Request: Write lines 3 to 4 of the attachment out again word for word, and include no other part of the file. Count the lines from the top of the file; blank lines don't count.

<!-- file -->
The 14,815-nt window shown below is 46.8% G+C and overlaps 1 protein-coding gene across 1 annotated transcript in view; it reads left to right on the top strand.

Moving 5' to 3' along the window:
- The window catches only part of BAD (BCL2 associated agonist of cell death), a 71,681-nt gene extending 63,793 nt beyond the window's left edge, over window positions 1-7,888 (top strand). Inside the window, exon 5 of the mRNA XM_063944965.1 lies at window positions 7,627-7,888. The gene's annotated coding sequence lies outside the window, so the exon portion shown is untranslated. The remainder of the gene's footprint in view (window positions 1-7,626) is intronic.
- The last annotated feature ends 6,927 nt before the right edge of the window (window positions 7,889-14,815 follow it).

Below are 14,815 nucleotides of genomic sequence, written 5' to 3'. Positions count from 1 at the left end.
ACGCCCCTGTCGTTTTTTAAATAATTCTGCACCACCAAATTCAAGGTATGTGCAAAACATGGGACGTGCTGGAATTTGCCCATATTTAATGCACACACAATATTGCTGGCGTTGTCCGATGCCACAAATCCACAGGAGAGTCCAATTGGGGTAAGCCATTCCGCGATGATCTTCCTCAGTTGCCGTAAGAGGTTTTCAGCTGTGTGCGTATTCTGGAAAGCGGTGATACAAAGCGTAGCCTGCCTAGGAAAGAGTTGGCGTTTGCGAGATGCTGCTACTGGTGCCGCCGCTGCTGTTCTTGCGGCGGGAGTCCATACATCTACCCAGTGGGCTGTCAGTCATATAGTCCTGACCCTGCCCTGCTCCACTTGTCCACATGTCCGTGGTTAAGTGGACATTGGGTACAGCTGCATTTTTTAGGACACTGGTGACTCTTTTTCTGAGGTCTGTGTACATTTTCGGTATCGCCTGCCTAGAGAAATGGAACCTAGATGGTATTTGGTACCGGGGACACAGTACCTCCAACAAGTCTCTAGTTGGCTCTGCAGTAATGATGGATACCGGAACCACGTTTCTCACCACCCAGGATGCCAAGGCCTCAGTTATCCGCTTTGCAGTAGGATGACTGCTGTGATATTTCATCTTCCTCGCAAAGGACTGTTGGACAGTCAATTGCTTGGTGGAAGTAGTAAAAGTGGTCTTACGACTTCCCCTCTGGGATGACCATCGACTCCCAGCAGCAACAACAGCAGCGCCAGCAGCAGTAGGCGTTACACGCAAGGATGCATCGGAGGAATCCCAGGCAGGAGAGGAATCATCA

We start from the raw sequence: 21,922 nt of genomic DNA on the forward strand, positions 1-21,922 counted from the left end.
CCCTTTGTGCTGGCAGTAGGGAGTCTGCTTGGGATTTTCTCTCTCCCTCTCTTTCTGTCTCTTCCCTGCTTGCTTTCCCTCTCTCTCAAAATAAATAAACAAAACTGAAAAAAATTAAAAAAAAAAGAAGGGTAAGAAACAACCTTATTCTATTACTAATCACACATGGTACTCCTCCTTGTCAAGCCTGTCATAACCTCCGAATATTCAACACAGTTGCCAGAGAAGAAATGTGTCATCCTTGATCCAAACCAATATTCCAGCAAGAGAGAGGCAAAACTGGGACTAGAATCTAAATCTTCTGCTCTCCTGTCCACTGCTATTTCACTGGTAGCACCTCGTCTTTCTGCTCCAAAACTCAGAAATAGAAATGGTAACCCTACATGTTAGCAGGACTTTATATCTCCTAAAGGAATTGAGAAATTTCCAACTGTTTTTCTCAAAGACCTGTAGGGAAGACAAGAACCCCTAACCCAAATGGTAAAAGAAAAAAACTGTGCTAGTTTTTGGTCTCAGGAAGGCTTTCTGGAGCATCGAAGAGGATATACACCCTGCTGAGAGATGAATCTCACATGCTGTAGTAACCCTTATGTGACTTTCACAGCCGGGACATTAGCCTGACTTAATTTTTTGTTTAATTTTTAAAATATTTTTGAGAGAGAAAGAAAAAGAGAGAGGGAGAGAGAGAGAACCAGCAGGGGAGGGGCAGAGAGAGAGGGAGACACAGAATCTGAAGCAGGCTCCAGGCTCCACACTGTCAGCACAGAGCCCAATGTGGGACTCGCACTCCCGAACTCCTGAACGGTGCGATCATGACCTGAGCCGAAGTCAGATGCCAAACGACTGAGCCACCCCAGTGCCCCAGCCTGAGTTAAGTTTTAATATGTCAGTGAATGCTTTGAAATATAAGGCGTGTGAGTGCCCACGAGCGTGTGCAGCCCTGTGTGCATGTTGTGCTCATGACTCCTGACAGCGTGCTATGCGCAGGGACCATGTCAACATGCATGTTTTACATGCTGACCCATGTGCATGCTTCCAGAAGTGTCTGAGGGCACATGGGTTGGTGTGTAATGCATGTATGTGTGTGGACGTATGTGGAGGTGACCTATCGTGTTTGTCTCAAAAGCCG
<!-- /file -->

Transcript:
- The window catches only part of BAD (BCL2 associated agonist of cell death), a 71,681-nt gene extending 63,793 nt beyond the window's left edge, over window positions 1-7,888 (top strand). Inside the window, exon 5 of the mRNA XM_063944965.1 lies at window positions 7,627-7,888. The gene's annotated coding sequence lies outside the window, so the exon portion shown is untranslated. The remainder of the gene's footprint in view (window positions 1-7,626) is intronic.
- The last annotated feature ends 6,927 nt before the right edge of the window (window positions 7,889-14,815 follow it).